As you may know, the computer opponent in Combat Mission is a combination of scripted (i.e. set up by the scenario author) high level behaviour and a non-scripted artificial-intelligence-driven low level behaviour. To give you an example, with the scenario editor an author can instruct a particular computer opponent group to go to certain places. These are called “orders” in the scenario editor. But the scenario author can’t specify how the exact path will be or how the computer opponent group will behave during that movement.
A series of modifiers can be given to the orders for computer opponent groups, like emphasis on fire and/or movement. But down to “men on the map” the exact behaviour of the computer opponent is driven by the artificial intelligence. For the purposes of this blog entry, I will call that portion of the artificial intelligence in Combat Mission “Tactical AI” or “TacAI”.
A notional graph for the emphasis in fire or movement for different orders is shown below. Please keep in mind the word “notional”. The graph has no measurable units that we can’t account for but just an index. It just reflects a trend in the compromise between moving fast with little emphasis on putting rounds on the enemy and moving slowly and getting as much firepower onto the enemy.
A more detailed description of the orders system in the Combat Mission editor can be found in the game’s manual.
The purpose of this blog entry is to examine Combat Mission’s TacAI and its ability to find out cover and concealment, and if that ability includes figuring out a path towards their destination.
So I designed a testbed scenario in which I am confronting a squad of German infantry against a platoon (-) of Syrian counter parts. The scenario’s map is shown below.
The lighter grass area in the forefront is a small ridge so to keep the Syrians out of sight from the Germans during the first seconds of the scenario. In the middle of the map, there is a ditch (midfield ditch) and to the right and left there are a forest and a built up area respectively. I ran this scenario multiple times, using the “scenario author” mode, which lifts the fog of war and allows the scenario author to see what the computer opponent is doing.
Please keep in mind that this scenario is just a test to see what the TacAI does. There is no tactical lesson or anything else but an evaluation of what the TacAI will do.
When the Syrians automatically deploy in a narrow sector (designed with the editor, narrow deployment and narrow objective) and have to attack a narrow sector on the opposite side of the map, there are two major options. One is to move through the center, exposing themselves in the middle of the map, without any type of cover. The second is try to divert towards the left and right of the map, to keep themselves out of sight and with a lot of cover.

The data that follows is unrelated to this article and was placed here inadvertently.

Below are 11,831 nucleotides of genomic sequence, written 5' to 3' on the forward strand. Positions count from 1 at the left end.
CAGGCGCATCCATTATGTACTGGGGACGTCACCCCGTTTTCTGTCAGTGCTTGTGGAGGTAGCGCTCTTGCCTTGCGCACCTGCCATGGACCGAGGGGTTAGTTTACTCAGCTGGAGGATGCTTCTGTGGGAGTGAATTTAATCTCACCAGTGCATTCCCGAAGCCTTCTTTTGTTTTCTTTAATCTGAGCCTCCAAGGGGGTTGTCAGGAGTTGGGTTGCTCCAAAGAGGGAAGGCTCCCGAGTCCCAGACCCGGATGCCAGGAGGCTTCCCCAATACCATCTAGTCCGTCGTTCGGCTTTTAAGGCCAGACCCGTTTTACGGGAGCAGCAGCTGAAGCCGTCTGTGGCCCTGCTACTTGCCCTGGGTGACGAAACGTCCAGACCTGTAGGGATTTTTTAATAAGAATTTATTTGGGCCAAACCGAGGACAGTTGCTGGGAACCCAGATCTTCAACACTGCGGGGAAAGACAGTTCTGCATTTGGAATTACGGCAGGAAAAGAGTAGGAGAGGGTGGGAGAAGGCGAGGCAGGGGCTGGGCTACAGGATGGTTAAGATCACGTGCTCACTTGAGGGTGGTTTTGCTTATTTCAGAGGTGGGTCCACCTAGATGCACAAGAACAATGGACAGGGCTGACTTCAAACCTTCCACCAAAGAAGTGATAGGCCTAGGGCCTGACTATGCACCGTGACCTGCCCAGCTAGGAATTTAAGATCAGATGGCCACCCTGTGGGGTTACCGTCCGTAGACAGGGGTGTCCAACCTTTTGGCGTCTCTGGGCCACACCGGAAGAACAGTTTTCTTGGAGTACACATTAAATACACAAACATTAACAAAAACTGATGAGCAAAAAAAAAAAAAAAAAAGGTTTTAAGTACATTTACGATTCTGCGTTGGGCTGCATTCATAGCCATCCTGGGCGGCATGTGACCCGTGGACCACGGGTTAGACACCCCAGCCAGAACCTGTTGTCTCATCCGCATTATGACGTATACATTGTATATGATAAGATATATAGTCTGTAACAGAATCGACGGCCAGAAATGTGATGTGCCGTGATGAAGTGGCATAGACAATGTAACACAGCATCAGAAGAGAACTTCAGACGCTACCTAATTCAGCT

Two main things can be pointed out from the previous screenshot. The TacAI, even before knowing where the enemy is (pre-contact) was making some sort of terrain reasoning beyond the generation of waypoints. In the screenshot above, you can see how the squad on the left was directed towards the ditch (which offers reasonable cover). Also and most surprisingly, the TacAI directed the squad on the right to move out of the “sector” and use the wooded area to the right.
Post-contact, the Syrians react to being exposed in the open and a survival type of behavior kicks in. In this case is to reduce exposure by crawling towards the destination. These type of reactions are built-in even for friendly troops.
Now let’s go to the opposite type of order, “dash”, and see what happens.
As seen in the screenshot above, this time around the TacAI had no regard for finding cover and just moved at high speed towards the destination. Pretty much what the manual describes for this type of orders.
The middle of the spectrum of orders is the “advance” one. It is supposed to be a compromise between fire and movement.
The advance order gave the TacAI an emphasis on the use of the midfield ditch. In any of the runs of this scenario I observed the TacAI to move out of the narrow sector.
I also ran this scenario with the assault and quick orders and I observed intermediate behaviors between the ones described above.
So far, the main conclusion is that given the right orders the TacAI can plan to use covered positions on its own and even moderately venture out of it’s sector.
I was not expecting the TacAI to thoroughly use the wooded or built-up areas (i.e. out of its sector), and although that would be awesome, I understand the design’s philosophy. Who wants to end up with a computer opponent that hugs terrain very far away from its objective or deployment area?
But nonetheless, I ran the scenario a few times using a wide sector (Syrian deployment and objective areas covering the entire width of the map). The results of one of the runs is shown below.
In the screenshot above, the squads are moving directly into the built-up area. A have the suspicion that this more due to the fact they were deployed just in front of this built-up area than anything else. Maybe also the foot path offers some additional incentive. But the waypoints end up in the village. I was surprised to see that the TacAI chose to use just the edges of the wooded area.
Either woods are not so cool anymore, or they pose a significant obstacle to movement.